Bruna Dantas Lobato, 2016 Peter K. Jansen Memorial Travel Fellow (Brazilian Portuguese)
Originally from Natal, Brazil, Bruna Dantas Lobato began to teach herself her first sentences in English at the age of seventeen. Learning English changed her life: it made her aware of the failings and strangeness of language, which is to say, it made her become a writer.
She first began translating from English into her native Portuguese at Bennington College, where she earned a BA in literature and Latin American Studies. She tried her hand at excerpts from Annie Dillard’s book of narrative nonfiction Pilgrim at Tinker Creek in a literary translation class taught by translator and mentor Marguerite Feitlowitz. Soon after, she translated Tracy K. Smith’s Pulitzer-winning poems into Portuguese for Brazil’s Jornal Rascunho and committed herself to translating Brazilian literature into English.
It was also at Bennington where she first began writing her own fiction, mostly short stories centering on displaced characters. Before her senior year at the College, she was awarded the Undergraduate Writing Fellowship in Fiction and had the opportunity to study with writers Jill McCorkle and Amy Hempel during the summer residency of Bennington’s MFA program.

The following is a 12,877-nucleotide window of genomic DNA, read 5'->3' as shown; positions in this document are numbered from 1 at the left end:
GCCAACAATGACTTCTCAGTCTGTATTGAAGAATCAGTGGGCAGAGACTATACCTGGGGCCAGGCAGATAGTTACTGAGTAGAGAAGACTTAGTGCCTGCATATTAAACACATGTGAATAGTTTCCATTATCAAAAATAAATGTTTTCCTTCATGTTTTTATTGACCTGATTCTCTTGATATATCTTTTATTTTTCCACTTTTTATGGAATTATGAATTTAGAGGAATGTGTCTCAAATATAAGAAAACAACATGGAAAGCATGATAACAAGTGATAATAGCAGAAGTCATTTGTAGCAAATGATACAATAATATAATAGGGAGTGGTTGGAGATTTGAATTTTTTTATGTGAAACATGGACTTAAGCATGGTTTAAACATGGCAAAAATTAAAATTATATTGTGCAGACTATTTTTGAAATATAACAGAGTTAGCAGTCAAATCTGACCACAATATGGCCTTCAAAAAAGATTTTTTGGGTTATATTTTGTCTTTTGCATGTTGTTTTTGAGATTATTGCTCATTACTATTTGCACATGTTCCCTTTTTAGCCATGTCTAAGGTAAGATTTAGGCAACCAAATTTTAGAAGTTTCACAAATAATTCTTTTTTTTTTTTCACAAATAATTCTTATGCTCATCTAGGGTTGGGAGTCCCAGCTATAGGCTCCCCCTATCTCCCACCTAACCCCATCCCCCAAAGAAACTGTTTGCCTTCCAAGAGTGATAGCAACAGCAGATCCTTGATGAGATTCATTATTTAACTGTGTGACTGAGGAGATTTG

After graduation, she returned to her hometown in Brazil and began translating into English Caio Fernando Abreu’s 1989 collection of short stories set during the height of the AIDS epidemic, The Dragons Haven’t Been to Paradise—a book she’d first encountered in a high school classroom. As a translator of Brazilian literature, Bruna hopes to traverse the works of writers who report from the margins, essential works that question boundaries and invite her to re-imagine what centering the margins truly means. Most recently, she translated Caio Fernando Abreu’s minimalist short story “Beauty, a Terrible Story” for the Brazil issue of Words without Borders.
Bruna is currently an MFA candidate in Fiction at New York University, where she has studied under Joyce Carol Oates, Hannah Tinti, Yusef Komunyakaa, and Anne Enright. At NYU, she also teaches the undergraduate creative-writing course Introduction to Fiction & Poetry, and serves as the Fiction Editor of Washington Square Review. In the past, she’s served as the Assistant International Editor of Washington Square and the Editor-at-Large for Brazil of Asymptote Journal.
In addition to her work as a translator of poetry and prose, Bruna contributes monthly essays to the Ploughshares blog and has written about literature in translation for BOMB, The Millions, The Christian Science Monitor, Asymptote, Music & Literature, and elsewhere. She is currently at work on a collection of linked stories about culture and family in Brazil and the United States.